• Some circumstances impart a new type of goodness or badness to an action by the effect of when and where it takes place.
          • When: Whether it is done during war or peace. For instance, there is an increase in the guilt of an intelligence officer who, when caught by an enemy country at the time of war, succumbs to threat of violence and discloses highly confidential information that severely affects national secrets.
          • Where: Similarly, where the action takes place can affect its morality. For instance, a murder in a church/cathedral adds an additional moral evil to murder itself as it involves the profanation of a consecrated place of worship and hence the additional evil of sacrilege.
        • Circumstances can also diminish or lessen the agent’s responsibility. For instance, a woman who kills the person who attacks her chastity is absolved from the guilt of killing someone.
  • Thus, since all human actions occur at a certain time and at a certain place, the circumstances must always be considered in evaluating the moral quality of any human act. Meanwhile, it must be understood that ‘a morally good act requires the goodness of the object, of the end, and of the circumstances together’. If any one of the three is evil, then the human act in question is evil and should be avoided.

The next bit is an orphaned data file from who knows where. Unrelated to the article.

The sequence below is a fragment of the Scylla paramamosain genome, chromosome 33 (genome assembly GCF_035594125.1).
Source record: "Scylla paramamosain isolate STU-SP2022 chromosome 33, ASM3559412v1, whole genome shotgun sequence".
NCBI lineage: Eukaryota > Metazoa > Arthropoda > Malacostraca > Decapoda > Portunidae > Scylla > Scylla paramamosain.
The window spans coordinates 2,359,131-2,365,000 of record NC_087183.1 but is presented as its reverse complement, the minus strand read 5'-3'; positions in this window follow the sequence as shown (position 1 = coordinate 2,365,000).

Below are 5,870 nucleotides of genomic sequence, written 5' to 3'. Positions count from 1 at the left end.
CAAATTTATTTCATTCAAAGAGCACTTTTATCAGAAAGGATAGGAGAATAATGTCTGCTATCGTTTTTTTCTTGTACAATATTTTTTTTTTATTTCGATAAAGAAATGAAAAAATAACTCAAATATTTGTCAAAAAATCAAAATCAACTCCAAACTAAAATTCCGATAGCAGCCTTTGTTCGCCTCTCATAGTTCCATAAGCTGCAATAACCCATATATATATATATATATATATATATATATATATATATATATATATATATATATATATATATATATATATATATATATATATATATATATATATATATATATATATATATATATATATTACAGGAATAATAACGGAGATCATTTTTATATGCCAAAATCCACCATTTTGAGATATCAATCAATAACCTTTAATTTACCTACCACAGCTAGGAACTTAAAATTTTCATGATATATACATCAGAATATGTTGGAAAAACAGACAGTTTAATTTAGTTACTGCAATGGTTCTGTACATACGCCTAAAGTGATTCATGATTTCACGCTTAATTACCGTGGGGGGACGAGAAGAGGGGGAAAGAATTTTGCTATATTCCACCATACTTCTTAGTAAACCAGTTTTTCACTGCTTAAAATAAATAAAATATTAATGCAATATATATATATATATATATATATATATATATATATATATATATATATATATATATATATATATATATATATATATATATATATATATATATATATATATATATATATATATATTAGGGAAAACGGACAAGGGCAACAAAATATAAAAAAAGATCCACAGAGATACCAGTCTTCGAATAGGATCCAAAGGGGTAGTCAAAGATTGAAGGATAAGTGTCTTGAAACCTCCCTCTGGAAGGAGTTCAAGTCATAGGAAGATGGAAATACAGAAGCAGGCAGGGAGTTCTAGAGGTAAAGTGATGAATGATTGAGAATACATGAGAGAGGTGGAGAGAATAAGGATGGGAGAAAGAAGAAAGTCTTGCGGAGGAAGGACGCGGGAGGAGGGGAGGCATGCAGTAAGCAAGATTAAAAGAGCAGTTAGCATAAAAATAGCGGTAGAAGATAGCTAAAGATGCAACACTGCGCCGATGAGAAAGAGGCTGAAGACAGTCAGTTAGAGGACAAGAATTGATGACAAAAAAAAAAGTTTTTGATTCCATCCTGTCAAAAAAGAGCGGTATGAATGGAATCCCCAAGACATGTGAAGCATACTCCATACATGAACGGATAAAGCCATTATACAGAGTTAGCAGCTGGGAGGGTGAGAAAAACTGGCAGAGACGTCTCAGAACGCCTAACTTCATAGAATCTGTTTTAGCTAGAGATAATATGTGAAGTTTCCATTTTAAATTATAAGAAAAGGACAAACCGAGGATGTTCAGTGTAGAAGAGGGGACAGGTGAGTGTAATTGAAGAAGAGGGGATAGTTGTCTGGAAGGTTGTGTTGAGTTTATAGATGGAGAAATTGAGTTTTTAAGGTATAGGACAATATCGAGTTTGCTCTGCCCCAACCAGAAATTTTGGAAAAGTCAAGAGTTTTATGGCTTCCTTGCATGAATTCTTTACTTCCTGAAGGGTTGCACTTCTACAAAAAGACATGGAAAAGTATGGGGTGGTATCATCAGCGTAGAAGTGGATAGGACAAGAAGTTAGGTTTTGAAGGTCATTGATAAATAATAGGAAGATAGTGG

• Agents that influence/ determine the ethicality of human action:
      • Individual personality traits
      • Culture or country of the individual
      • Organization/ industry
  • Consequences of Ethics in Human Action:
    • The consequences are the effects caused by an action. Many of our actions, decisions, and choices of everyday life are made with an eye to the consequences. Human beings by nature tend to be consequence oriented. That means we have a tendency to seek intended results and the quality of these results/consequences depend on how much goodness they contain.
    • An action is judged to be good or bad on the basis of its outcome. If other people suffer, it is wrong. If people benefit, it is right. Consequences, then, are an important consideration in our analysis of ethical conduct. The cases where the consequences of an action are attributable to the doer who is held responsible for an effect, involve the following conditions:
      • If the doer holds notice (even if vaguely) or knows ahead what the consequences of a particular choice or action will be, he/she is presumed to have willed the effect. For example, in case of a bad effect, if a hunter sees an object, but is unsure whether it is a man or a deer. The hunter anticipates vaguely what the consequences of firing a shot may be killing of dear or killing of men. If the hunter chooses to shoot anyhow, he has willed the effect, whether the killing of dear or killing of men.